The department's Office of Professional Responsibility said it has uncovered "sufficient circumstantial evidence" that suggests Special Agent Bassem Youssef was barred from a 2002 counterterrorism operation after he and U.S. Rep. Frank Wolf, R-Va., met with FBI Director Robert Mueller to discuss Youssef's complaints of discrimination, The Washington Post reported Tuesday.
The office's report said Youssef had been approved for a transfer by Mueller before the meeting but it never occurred and the FBI "has provided no rationale" for canceling the transfer, which would have meant a promotion for Youssef. A former FBI official said Mueller was "appalled" that Youssef discussed his complaints with a congressman, the Post said.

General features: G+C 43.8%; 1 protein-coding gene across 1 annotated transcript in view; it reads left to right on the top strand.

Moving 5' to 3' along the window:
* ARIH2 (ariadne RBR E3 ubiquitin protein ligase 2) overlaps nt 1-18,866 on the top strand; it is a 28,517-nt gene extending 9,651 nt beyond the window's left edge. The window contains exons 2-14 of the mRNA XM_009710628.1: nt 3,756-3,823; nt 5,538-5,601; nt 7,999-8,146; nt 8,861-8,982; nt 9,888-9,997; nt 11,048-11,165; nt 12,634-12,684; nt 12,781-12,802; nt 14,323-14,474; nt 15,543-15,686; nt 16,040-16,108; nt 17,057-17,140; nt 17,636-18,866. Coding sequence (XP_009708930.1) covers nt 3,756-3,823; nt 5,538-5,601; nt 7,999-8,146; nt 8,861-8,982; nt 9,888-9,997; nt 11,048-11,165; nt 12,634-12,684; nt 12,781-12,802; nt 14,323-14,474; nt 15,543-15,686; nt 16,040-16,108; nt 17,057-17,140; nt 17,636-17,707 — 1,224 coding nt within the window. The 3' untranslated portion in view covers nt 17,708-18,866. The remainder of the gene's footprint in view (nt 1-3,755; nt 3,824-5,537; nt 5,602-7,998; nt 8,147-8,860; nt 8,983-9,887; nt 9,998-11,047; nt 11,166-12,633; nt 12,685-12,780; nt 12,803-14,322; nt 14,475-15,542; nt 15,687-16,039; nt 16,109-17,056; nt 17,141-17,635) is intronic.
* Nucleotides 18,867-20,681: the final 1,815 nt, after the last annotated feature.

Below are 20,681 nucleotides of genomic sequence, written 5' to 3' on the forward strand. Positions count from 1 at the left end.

"We found both the awareness of senior management and the timing of the failure to implement the placement to be circumstantial evidence of retaliation," the report said.
The Justice Department's Office of Attorney Recruitment and Management will make a final ruling on the case.
Ray Liotta sues skin care company over use of likeness
NBC reportedly holds celebs hostage to Jimmy Fallon's show